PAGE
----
E.Grieg
Peer Gynt Suite No. 1, Op. 46
Morgenstemning (Morning Mood)


Millais, Hunt and Rossetti began as fellow students at the Royal Academy Schools. Frustrated with the Schools’ traditional training and the constant emphasis on 16th century painting, they began formulating radical ideas, linking painting and poetry, taking subject matter from the Bible, the works of Shakespeare, as well as the poetry of John Keats (1795-1821). Millais’s painting ‘Isabella’ is based on a poem by Keats of the same name. We have to remember that public interest in the Middle Ages culminated in 19th century England — Gothic design was chosen for the New Houses of Parliament to replace the earlier buildings gutted by fire in 1833, and furniture, tapestries, and stained glass windows all took their inspiration from the Middle Ages. Prince Albert also favored the Northern European Gothic design, and collectors focused on the works of early Dutch and German Pre-Renaissance masters.

The young painters were supported and publicized by the art critic John Ruskin, in particular through his work ‘Modern Painters’ (first published in 1843), in which he proclaimed that the young artists should “go to Nature in all singleness of heart …rejecting nothing, selecting nothing and scorning nothing”. All of the Pre-Raphaelite painters took his pronouncements literally – their painting excursions took them into the English countryside, which became the backdrop for their biblical and theatrical subject matter. In ‘Twelfth Night’, Deverell shows us Act II of Shakespeare’s play of the same title, when Duke Orsino (in the center) requests that his clown Feste sing the song “Come away, come away, Death” — looked upon adoringly by Viola, disguised as a page. Musicians and dancers — all in meticulously researched costumes and accessories — fill the canvas. The painting is heavy on symbolism — the rose between Viola and Orisino is a symbol of love as are the passion flowers in the background between them, and the honeysuckle behind Orsino is a symbol of devotion. The setting also suggests the close relationship which all of the arts enjoyed in Medieval times.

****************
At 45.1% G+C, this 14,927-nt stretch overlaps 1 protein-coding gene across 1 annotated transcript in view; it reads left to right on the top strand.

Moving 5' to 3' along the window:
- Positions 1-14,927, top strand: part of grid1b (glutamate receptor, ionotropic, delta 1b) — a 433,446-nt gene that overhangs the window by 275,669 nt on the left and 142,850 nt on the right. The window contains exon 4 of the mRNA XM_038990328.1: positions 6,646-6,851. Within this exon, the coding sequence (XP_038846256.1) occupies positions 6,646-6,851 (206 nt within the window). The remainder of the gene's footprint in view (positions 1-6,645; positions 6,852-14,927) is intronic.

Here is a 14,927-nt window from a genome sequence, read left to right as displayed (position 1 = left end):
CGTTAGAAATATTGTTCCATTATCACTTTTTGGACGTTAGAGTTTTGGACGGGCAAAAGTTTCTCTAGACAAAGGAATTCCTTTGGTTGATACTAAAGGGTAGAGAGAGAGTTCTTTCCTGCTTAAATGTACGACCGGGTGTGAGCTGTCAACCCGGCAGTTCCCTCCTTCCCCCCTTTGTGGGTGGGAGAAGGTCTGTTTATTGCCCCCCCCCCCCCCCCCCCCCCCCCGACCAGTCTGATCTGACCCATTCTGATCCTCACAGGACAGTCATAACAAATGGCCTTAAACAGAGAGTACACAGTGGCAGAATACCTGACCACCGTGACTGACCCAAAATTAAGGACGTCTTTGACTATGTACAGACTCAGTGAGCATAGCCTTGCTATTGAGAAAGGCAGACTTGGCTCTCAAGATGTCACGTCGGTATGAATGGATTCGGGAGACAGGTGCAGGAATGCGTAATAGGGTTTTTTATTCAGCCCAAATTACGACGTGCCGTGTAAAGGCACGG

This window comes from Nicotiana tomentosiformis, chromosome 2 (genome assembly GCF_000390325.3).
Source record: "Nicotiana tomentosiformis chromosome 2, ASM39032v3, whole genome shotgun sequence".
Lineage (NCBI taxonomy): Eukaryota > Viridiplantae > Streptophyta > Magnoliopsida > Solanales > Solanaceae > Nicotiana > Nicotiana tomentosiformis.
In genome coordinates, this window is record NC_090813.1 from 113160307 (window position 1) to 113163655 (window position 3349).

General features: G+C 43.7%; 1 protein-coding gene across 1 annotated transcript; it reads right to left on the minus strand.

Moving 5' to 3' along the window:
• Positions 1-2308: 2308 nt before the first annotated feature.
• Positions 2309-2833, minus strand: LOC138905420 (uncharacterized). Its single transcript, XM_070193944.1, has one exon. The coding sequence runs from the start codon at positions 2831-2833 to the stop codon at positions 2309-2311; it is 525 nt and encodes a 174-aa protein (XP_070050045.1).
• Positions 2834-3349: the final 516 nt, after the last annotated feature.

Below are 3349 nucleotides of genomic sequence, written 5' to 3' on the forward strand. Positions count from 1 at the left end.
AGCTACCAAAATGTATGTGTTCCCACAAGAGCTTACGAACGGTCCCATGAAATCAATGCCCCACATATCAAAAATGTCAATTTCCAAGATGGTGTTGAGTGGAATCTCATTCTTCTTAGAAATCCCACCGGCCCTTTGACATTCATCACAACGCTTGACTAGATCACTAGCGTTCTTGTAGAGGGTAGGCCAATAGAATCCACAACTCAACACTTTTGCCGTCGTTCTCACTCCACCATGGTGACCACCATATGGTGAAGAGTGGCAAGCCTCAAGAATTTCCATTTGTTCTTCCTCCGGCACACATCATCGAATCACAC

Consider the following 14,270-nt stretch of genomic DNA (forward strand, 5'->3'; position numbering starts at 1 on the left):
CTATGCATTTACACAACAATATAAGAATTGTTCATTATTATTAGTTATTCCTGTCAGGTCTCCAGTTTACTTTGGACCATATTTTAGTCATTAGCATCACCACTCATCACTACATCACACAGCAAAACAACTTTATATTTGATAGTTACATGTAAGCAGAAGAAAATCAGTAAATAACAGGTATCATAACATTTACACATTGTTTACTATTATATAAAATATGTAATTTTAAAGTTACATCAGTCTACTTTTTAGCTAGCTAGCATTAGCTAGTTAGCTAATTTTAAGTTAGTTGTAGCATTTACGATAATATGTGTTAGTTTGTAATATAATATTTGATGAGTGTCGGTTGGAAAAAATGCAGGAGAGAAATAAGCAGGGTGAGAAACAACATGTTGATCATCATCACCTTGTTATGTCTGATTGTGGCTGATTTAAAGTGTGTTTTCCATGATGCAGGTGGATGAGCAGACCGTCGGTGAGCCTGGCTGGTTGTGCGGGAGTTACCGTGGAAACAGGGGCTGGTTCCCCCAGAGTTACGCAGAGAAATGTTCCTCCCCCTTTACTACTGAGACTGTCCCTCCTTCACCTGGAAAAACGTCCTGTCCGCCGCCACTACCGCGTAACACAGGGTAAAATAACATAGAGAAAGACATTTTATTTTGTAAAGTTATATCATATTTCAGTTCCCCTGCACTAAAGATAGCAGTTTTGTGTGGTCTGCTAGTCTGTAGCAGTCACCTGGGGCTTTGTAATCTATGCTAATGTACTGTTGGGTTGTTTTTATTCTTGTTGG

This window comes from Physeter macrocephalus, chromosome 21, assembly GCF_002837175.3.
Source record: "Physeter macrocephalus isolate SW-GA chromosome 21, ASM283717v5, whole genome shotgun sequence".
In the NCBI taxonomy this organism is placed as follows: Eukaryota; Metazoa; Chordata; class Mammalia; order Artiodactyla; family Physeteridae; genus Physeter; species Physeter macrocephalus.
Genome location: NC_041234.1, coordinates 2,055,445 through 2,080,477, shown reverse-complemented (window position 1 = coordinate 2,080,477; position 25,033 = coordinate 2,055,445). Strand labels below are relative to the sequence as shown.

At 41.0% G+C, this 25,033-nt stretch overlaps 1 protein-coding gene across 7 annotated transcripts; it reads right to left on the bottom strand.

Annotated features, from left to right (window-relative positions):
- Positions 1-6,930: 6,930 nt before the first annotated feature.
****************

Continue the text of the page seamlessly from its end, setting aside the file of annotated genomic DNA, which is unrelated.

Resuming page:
Millais’ painting of ‘Ophelia’ (from Shakespeare’s ‘Hamlet’) depicts her watery death surrounded by flowers, which again carry a heavy symbolism (the symbolism of plants and flowers was much in use and very important in the Middle Ages) — the willow, nettle and daisies are representative of love, pain and innocence; the pansies on her dress symbolize ‘thought and love in vain’ and the red poppy was given to her by Hamlet, predicting that her journey would end in death. Millais’s ‘truth to nature’ found him capturing the natural details near the Hogsmill River at Malden in Surrey, often in severe weather, despairing when swans destroyed the water-weeds he was attempting to capture on canvas. His model for Ophelia, Elisabeth Sidall, had to float for hours in a bathtub so that he could capture the floating Ophelia in her soggy dress — until she caught a cold. She never modeled for Millais again.

A Village Romeo and Juliet: The Walk to the Paradise Garden